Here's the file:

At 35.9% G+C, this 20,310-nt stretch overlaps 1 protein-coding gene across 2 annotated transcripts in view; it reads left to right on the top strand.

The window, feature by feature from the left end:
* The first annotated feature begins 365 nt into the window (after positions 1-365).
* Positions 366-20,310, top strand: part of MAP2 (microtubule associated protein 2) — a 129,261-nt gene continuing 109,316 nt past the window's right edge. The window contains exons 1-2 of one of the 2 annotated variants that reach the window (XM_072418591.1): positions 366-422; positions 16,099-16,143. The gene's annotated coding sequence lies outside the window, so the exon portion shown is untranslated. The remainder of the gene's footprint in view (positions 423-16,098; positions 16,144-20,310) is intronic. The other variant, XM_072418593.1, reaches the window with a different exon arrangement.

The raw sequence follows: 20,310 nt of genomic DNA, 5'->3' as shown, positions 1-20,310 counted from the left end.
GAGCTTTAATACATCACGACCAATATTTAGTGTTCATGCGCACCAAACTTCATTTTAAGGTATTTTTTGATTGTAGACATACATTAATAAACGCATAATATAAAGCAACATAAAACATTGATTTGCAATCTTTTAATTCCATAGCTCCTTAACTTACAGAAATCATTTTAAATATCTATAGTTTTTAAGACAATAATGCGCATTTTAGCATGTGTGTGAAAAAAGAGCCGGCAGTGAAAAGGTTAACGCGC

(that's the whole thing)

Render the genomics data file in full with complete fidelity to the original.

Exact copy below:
At 35.9% G+C, this 20,310-nt stretch overlaps 1 protein-coding gene across 2 annotated transcripts in view; it reads left to right on the top strand.

The window, feature by feature from the left end:
* The first annotated feature begins 365 nt into the window (after positions 1-365).
* Positions 366-20,310, top strand: part of MAP2 (microtubule associated protein 2) — a 129,261-nt gene continuing 109,316 nt past the window's right edge. The window contains exons 1-2 of one of the 2 annotated variants that reach the window (XM_072418591.1): positions 366-422; positions 16,099-16,143. The gene's annotated coding sequence lies outside the window, so the exon portion shown is untranslated. The remainder of the gene's footprint in view (positions 423-16,098; positions 16,144-20,310) is intronic. The other variant, XM_072418593.1, reaches the window with a different exon arrangement.

The raw sequence follows: 20,310 nt of genomic DNA, 5'->3' as shown, positions 1-20,310 counted from the left end.
GAGCTTTAATACATCACGACCAATATTTAGTGTTCATGCGCACCAAACTTCATTTTAAGGTATTTTTTGATTGTAGACATACATTAATAAACGCATAATATAAAGCAACATAAAACATTGATTTGCAATCTTTTAATTCCATAGCTCCTTAACTTACAGAAATCATTTTAAATATCTATAGTTTTTAAGACAATAATGCGCATTTTAGCATGTGTGTGAAAAAAGAGCCGGCAGTGAAAAGGTTAACGCGC